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date: 17 September 2019

Abstract and Keywords

Although music is ubiquitous across human cultures and from a very young age, a subset of the population possesses an unusual lack of musical ability, to the extent that may be disruptive to perceptual, cognitive, and socioemotional functioning in everyday life. These individuals may be construable as suffering from a constellation of musical disorders. This chapter reviews the current literature on musical disorders, with emphasis on congenital amusia, also known as tone-deafness. We begin with historical and formal definitions of musical disorders. We then review findings in human behavioral and neuroimaging studies, which disentangle various theories underlying musical disorders. We discuss the generalization of musical disorders to extra-musical domains of life, and end with hopes for rehabilitation. In summary, the evidence suggests that musical disorders affect perception and production by disrupting conscious access to sound information via frontal-temporal brain pathways, resulting in subtle but robust effects in speech and language.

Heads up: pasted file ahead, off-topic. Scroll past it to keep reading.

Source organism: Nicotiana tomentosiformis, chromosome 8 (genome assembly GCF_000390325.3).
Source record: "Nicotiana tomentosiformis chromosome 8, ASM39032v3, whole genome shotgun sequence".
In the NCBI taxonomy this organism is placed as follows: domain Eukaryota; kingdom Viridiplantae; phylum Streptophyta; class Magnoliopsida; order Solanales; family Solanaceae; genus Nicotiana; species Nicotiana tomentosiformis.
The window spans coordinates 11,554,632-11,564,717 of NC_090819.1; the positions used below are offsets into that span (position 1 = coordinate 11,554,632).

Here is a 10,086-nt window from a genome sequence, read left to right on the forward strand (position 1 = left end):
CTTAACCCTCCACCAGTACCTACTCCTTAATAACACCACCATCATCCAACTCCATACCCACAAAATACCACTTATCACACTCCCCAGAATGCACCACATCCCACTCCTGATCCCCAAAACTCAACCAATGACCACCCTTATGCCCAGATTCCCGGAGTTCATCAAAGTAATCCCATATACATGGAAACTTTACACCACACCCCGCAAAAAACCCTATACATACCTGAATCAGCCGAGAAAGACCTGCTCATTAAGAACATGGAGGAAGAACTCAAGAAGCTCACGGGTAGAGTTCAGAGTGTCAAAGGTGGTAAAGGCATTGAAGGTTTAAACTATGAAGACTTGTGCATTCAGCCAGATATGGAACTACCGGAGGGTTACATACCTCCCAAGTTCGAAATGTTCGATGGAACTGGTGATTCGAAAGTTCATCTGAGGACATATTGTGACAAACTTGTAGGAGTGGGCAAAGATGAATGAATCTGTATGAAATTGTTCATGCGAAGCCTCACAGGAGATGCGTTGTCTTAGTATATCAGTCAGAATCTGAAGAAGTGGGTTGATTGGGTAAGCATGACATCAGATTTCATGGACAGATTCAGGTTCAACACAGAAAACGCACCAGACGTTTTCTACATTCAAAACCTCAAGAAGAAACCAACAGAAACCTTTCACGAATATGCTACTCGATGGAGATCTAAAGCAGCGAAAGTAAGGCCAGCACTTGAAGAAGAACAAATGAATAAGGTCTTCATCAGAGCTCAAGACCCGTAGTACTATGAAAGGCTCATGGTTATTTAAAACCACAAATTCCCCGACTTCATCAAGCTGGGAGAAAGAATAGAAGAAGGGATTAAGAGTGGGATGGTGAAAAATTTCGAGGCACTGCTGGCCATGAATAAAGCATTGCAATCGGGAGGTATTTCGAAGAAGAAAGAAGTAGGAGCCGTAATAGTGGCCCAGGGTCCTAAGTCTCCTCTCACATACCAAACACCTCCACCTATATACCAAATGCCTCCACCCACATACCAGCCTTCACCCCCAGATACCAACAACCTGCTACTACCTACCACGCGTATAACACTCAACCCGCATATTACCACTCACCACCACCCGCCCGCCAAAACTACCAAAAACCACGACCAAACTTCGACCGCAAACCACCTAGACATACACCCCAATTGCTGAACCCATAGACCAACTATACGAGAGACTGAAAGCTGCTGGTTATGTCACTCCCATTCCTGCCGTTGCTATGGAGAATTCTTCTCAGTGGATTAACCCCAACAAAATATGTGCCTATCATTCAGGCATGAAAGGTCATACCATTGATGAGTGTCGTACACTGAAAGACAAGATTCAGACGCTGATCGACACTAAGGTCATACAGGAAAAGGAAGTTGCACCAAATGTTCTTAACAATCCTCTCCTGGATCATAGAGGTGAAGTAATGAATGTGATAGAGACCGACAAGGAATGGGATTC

Keywords: music, disorders, amusia, tone-deafness, socioemotional functioning, speech, language, pitch, neuroimaging

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